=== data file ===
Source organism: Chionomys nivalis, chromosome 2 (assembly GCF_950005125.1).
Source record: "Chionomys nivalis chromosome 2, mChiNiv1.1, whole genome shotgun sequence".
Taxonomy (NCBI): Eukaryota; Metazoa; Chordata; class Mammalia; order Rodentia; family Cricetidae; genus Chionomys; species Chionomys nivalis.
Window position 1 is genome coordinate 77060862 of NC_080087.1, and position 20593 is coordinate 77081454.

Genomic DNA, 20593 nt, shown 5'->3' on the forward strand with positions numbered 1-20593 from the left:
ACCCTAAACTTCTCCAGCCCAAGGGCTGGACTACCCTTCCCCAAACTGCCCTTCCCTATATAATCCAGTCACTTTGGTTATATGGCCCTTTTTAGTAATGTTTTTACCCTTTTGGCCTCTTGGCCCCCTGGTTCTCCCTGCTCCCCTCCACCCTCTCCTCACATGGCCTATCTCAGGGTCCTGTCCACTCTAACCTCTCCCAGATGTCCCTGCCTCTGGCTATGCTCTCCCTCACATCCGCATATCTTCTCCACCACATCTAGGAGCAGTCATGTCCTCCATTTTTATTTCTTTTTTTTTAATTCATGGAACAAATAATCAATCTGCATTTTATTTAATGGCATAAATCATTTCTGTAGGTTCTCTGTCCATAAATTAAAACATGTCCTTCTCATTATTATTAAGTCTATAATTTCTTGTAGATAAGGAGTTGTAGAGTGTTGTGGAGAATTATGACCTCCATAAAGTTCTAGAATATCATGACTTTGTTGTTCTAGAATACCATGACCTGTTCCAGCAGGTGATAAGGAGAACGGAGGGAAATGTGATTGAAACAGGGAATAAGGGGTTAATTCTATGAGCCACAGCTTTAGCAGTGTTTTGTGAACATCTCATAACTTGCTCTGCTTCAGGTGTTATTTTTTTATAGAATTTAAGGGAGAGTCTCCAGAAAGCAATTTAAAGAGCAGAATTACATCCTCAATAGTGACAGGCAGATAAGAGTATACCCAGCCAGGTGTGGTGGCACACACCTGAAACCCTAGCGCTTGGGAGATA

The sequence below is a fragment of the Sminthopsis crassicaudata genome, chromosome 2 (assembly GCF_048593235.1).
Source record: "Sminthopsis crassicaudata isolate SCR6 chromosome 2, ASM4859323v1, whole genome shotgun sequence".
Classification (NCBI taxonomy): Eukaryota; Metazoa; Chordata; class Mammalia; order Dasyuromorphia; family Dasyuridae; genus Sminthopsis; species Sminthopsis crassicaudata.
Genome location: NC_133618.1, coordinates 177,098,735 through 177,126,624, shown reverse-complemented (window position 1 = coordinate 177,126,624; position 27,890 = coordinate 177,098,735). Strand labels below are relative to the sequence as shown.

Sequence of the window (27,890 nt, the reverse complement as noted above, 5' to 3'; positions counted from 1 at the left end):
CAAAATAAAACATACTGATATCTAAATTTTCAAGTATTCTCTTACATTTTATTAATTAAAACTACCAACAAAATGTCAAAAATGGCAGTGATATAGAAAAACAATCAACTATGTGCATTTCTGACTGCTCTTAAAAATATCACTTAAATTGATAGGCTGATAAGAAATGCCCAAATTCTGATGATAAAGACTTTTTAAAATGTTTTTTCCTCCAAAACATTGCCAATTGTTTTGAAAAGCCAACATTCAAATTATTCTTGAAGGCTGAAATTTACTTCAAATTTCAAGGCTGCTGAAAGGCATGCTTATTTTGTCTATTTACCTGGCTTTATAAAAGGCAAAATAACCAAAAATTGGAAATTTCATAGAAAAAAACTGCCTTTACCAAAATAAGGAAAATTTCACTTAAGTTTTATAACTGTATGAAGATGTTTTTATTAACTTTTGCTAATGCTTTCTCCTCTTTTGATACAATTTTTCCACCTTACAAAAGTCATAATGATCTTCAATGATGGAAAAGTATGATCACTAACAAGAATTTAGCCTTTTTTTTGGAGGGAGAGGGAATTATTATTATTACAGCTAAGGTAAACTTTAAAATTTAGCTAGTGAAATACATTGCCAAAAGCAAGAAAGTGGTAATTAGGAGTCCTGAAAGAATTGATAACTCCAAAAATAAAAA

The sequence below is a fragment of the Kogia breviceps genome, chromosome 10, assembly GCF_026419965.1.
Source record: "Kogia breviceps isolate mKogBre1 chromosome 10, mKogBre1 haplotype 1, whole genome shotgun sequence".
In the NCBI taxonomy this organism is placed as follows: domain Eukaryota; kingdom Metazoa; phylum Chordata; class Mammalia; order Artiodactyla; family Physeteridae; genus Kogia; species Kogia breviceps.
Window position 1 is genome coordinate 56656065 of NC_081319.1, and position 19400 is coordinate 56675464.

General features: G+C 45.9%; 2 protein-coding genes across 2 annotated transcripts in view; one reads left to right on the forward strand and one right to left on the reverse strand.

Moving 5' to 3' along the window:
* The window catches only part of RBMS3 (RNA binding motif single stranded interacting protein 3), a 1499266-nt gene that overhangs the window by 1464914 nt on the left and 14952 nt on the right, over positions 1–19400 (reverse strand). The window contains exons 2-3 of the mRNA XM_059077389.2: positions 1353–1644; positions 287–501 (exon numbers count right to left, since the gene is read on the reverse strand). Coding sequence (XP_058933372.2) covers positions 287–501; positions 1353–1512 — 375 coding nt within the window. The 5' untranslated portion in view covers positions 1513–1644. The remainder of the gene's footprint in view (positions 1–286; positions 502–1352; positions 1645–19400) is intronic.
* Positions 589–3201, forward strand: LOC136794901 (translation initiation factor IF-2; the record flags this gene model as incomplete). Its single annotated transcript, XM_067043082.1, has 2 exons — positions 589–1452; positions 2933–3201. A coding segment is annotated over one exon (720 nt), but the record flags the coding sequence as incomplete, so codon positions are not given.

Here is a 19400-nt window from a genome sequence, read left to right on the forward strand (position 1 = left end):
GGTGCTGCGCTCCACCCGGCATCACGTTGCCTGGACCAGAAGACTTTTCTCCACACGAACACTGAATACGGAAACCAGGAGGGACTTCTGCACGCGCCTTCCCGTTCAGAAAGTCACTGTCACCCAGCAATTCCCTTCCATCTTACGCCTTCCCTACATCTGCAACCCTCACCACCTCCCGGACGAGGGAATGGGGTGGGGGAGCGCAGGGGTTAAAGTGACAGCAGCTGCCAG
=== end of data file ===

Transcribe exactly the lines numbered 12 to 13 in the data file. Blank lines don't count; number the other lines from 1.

CAAAATAAAACATACTGATATCTAAATTTTCAAGTATTCTCTTACATTTTATTAATTAAAACTACCAACAAAATGTCAAAAATGGCAGTGATATAGAAAAACAATCAACTATGTGCATTTCTGACTGCTCTTAAAAATATCACTTAAATTGATAGGCTGATAAGAAATGCCCAAATTCTGATGATAAAGACTTTTTAAAATGTTTTTTCCTCCAAAACATTGCCAATTGTTTTGAAAAGCCAACATTCAAATTATTCTTGAAGGCTGAAATTTACTTCAAATTTCAAGGCTGCTGAAAGGCATGCTTATTTTGTCTATTTACCTGGCTTTATAAAAGGCAAAATAACCAAAAATTGGAAATTTCATAGAAAAAAACTGCCTTTACCAAAATAAGGAAAATTTCACTTAAGTTTTATAACTGTATGAAGATGTTTTTATTAACTTTTGCTAATGCTTTCTCCTCTTTTGATACAATTTTTCCACCTTACAAAAGTCATAATGATCTTCAATGATGGAAAAGTATGATCACTAACAAGAATTTAGCCTTTTTTTTGGAGGGAGAGGGAATTATTATTATTACAGCTAAGGTAAACTTTAAAATTTAGCTAGTGAAATACATTGCCAAAAGCAAGAAAGTGGTAATTAGGAGTCCTGAAAGAATTGATAACTCCAAAAATAAAAA

The sequence below is a fragment of the Kogia breviceps genome, chromosome 10, assembly GCF_026419965.1.